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Hispanic American Historical Review 82.1 (2002) 173-175

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Book Review

Vicios públicos, virtudes privadas: La corrupción en México

Vicios públicos, virtudes privadas: La corrupción en México. Edited by CLAUDIO LOMNITZ. Mexico City: Centro de Investigaciones y Estudios Superiores en Antropología Social (CIESAS); Grupo Editorial Miguel Ángel Porrúa, 2000 . Bibliographies. 291 pp. Paper.

According to Claudio Lomnitz, the goal of this volume, the product of a 1995 conference, is to "'desnaturalizar' (o sea de-historizar) la categoría misma de la corrupción y el papel social de prácticas corruptas específicas" (p. 7 ). It largely achieves that goal, demonstrating convincingly the constructed nature of its topic. It is not, however, the book spanning the history of corruption in Mexico that one might hope for: only three essays (by Solange Alberro, Linda Arnold, and Enrique Semo) treat the colonial period and nineteenth century, while nine (by Friedrich Katz, Guillermo de la Peña, Daniel Nugent, Luis Alfonso Ramírez, Luis Astorga, Francisco Valdés Ugalde, Stephen D. Morris, Claudio Lomnitz, and Fernando Escalante) deal with the twentieth century. Rather than surveying the historical terrain, this book's contribution is to examine the topic from a number of fascinating angles.

In the opening chapter, Solange Alberro asks if it is even possible to discuss corruption in colonial New Spain. The word corrupción did not exist, and corruption, to the extent that it involves the redirection of public funds into private coffers, was problematic in that there was no clear divide between public and private spheres. Alberro also indicates that practices that we might now label corruption were often expected in a world in which salaries were insufficient and offices sometimes sold.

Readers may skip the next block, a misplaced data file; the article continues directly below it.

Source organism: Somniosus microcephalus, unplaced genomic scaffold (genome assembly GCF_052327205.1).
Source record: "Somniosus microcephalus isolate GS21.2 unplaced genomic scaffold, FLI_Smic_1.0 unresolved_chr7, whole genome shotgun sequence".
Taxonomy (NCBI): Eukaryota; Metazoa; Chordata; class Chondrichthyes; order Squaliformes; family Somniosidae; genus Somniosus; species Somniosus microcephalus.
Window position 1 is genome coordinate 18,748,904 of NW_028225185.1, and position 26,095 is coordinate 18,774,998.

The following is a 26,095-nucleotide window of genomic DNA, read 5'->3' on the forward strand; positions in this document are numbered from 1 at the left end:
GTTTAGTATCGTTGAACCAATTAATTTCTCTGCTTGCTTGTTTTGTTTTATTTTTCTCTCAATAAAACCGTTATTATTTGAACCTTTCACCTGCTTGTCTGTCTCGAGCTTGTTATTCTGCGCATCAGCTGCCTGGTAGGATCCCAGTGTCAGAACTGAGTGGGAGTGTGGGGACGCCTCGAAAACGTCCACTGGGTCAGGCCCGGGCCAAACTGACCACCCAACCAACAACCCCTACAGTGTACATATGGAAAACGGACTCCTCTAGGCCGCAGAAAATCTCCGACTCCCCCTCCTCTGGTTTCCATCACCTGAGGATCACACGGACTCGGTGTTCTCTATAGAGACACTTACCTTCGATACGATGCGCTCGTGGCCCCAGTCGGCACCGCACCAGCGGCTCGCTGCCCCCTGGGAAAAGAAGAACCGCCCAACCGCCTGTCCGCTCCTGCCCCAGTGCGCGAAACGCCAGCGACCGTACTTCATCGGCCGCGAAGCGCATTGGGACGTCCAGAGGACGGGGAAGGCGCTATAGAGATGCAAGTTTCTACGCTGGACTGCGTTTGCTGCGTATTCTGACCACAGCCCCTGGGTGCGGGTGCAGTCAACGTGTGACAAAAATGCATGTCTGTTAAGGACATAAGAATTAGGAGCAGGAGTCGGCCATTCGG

Guillermo de la Peña's contribution concerns informalidad, defined as "cualquier [End Page 173] situación productiva de bienes y servicios que escapa a las normas oficiales" (p. 114 ). This is a larger concept than the "informal sector," and de la Peña details the informal facets of many economic activities in Guadalajara usually considered to be formal. He argues that these manifestations of informality are naturalized, having developed from a common belief that juridical institutions are not sufficient to "garantizar el bienestar" (p. 123 ). They are also related to efforts on the part of the PRI to reproduce networks of clients.

With an account of how a friend, Neto, evolved from honorable farmer to "cacique-wannabe," Daniel Nugent's essay is an engaging exploration of corruption in Namiquipa, Chihuahua during the 1980 s. Nugent does not chronicle Neto's moral journey. Instead, he describes how Neto became presidente municipal as a compromise candidate and creature of the PRI, and then reacted to pressure from the party and local expectations by deciding he needed to steal quickly while he had the chance. Nugent concludes that Neto's corruption was a symptom of the social disorder produced by the state, not its cause.

One of the most historical contributions to this volume is Luis Astorga's work on drug trafficking. Against the notion that drug runners have corrupted the state in recent years, Astorga argues that ties between traffickers, politicians, and police are hardly new. In fact, he demonstrates that the drug trade was built on such official connections, starting in the 1920 s and 1930 s.

Francisco Valdés Ugalde contends, more broadly, that the relationship between state and bourgeoisie from 1940 to 1994 led to the "interconstrucción de la corrupción en el sistema político y su extensión a la cultura económica de las élites" (p. 195 ). He blames this development on several factors, including the concentration of power in the hands of a president who was above the law and who, acting in concert with a small inner circle, had tremendous discretion in the making of economic policy. Valdés Ugalde believes that between 1940 and 1982 , in a state- run economy, corruption permitted the formation of capital that supported economic growth. During the subsequent neoliberal opening, however, it contributed to institutional...


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pp. 173-175
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